By Chris Mannix
January 11, 2008

As I stood by the door outside the Detroit Pistons' locker room Thursday, I waited to hear the celebration.

After a demoralizing home loss to Boston last Saturday that was followed by a 16-point loss at Dallas on Wednesday, the Pistons arrived in San Antonio riding a multigame losing streak for only the second time all season and facing a rested Spurs team.

Probably no one would have come down too hard on the Pistons had they simply mailed it in Thursday, took their beating and tried to start fresh in Charlotte on Saturday. Instead, Detroit used a stingy one-on-one defense to stymie the Spurs 90-80. The Pistons held Tony Parker to 12 points (on 4-of-12 shooting) and Manu Ginobili to just nine points (on 3-of-12 shooting).

So I listened, expecting to hear a roar from Rasheed Wallace or some triumphant words from Chauncey Billups.

They never came.

Maybe they kept their glee at low decibels. But as the media trickled into the locker room, the only sounds to be heard were the voices of Richard Hamilton and Tayshaun Prince dissecting a particular play they remembered and Wallace belting an R&B song at what could charitably be described as off-key.

The thing about the Pistons is, they're good. Moreover, they know they are good. Losses like the ones against Boston and Dallas are not met with creeping feelings of self-doubt, rather by a stronger resolve to improve.

"We could lose five or six games in a row, but we won't hang our heads," Wallace said. "We won't hang around moping. We want to win too much. Everyone here is a winner at some level. High school, college, whatever. We're all winners."

That confidence is infectious in the Detroit locker room. When asked if he thought Parker would have been the NBA Finals MVP if the Spurs had faced Detroit in the championship round last season, Billups answered succinctly.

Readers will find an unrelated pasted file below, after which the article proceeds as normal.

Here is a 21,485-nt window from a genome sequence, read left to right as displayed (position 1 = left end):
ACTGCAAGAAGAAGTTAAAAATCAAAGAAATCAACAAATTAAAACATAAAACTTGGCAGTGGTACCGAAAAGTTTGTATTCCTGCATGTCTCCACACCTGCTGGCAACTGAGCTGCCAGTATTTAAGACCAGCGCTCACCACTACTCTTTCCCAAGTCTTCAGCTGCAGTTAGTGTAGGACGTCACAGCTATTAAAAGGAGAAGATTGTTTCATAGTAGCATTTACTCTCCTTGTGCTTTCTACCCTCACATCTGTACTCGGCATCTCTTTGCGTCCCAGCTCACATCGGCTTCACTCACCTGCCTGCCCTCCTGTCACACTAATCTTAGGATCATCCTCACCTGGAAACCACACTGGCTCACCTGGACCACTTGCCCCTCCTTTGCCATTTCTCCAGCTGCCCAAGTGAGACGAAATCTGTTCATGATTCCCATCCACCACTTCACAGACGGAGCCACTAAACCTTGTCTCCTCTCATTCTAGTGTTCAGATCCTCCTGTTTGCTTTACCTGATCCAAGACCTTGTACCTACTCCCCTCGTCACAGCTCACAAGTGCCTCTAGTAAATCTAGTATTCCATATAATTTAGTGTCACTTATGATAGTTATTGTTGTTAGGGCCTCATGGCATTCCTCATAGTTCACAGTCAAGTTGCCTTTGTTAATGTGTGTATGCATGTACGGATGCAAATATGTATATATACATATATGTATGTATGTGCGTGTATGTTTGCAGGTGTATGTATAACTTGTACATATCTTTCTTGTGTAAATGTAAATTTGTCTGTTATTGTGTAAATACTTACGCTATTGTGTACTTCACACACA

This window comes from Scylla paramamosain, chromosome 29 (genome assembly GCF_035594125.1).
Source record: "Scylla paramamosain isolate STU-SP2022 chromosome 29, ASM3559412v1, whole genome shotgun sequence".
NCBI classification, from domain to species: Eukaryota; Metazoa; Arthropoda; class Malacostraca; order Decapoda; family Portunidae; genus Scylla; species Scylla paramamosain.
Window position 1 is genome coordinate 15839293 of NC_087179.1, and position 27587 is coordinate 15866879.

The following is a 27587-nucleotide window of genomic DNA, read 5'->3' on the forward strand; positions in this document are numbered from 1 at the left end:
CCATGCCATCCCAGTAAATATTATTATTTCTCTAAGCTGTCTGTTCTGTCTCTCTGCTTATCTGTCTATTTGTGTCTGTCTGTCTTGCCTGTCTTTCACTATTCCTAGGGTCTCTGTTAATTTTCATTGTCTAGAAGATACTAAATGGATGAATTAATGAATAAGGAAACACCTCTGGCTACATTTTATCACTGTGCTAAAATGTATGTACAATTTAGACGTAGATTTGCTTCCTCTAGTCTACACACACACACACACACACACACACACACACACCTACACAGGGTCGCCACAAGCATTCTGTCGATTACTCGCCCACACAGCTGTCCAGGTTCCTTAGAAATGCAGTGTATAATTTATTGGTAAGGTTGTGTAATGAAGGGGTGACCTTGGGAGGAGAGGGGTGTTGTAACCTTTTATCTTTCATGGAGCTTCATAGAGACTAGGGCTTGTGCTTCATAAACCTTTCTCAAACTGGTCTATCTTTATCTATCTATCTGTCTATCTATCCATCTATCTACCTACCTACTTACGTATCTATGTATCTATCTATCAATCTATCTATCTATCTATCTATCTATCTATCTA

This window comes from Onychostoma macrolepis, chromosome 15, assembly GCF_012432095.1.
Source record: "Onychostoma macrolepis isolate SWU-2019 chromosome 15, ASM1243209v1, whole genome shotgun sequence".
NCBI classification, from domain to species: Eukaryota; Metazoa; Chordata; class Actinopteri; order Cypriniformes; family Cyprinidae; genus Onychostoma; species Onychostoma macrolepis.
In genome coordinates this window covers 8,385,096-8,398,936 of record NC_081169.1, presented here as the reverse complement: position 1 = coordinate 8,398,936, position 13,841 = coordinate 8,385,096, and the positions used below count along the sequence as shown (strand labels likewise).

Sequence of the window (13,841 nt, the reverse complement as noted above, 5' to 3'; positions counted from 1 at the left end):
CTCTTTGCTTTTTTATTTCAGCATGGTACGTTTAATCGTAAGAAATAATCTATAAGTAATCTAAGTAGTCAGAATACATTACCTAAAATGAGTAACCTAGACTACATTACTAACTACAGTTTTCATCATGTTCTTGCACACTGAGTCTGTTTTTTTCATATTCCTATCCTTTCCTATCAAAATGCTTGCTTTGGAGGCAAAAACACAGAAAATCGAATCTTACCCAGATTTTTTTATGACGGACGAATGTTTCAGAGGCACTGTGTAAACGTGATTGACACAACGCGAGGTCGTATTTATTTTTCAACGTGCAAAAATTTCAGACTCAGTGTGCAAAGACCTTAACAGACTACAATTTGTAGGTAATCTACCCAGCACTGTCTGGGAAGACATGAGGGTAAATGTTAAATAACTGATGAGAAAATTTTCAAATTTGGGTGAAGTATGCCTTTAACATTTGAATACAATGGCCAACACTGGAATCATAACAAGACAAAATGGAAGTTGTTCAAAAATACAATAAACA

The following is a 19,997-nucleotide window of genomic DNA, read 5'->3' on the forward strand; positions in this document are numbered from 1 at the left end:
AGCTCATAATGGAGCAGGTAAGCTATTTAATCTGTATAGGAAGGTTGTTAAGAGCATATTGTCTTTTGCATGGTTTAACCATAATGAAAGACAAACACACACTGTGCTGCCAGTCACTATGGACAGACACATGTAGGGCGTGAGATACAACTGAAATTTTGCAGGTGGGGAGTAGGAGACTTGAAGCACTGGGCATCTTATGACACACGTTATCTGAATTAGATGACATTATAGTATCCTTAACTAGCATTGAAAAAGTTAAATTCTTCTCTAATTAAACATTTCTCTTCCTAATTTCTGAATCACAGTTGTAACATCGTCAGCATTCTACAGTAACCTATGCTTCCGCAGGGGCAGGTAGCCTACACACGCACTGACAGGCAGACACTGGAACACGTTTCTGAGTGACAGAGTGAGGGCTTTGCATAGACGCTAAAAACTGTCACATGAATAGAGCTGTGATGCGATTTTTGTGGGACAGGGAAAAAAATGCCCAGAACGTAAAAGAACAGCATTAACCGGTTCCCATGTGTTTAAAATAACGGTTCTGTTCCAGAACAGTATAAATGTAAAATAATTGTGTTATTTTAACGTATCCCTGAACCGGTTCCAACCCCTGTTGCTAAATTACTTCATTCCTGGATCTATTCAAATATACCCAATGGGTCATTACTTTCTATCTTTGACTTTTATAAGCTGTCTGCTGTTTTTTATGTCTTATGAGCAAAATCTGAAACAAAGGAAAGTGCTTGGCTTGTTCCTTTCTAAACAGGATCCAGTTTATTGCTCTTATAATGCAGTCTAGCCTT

"Nope," he said.

Why not?

"Because you can't get MVP if you lose," Billups replied.

What's scary about the Pistons, who have advanced to five consecutive Eastern Conference finals, is that this might be their most formidable unit to date. They still have what is arguably the most talented starting five in the NBA in Wallace, Antonio McDyess, Prince, Billups and Hamilton. But this season, Detroit has seen its young bench blossom into a formidable second unit. Power forward Jason Maxiell (23.5 mpg, 9.1 ppg), swingman Jarvis Hayes (17.4, 7.4) and rookies Rodney Stuckey (15.6, 5.5) and Arron Afflalo (11.9, 3.8) complement veteran Lindsey Hunter off the bench.

The effectiveness of the second unit has enabled coach Flip Saunders to reduce each starter's minutes this season, providing valuable rest for a group that looked fatigued against Cleveland in the 2007 conference finals.

"They are getting consistent minutes and showing what they can do," Prince said. "Last year, we didn't give them consistent minutes game in and game out and they weren't able to produce. The young talent we have is high energy and they have established themselves a lot better this season. At times, they are carrying us."

Bench play isn't sexy, and you probably won't see a reserve grace a magazine cover. But the play of Detroit's bench looms large in a potential conference final against Boston. With both teams having key players in their 30s, the effectiveness of reserves in the second and third quarters of games will be critical.

For now, Detroit is content to ride shotgun next to the Celtics. But if Thursday night is any indicator, the Pistons are looking like a tough out.

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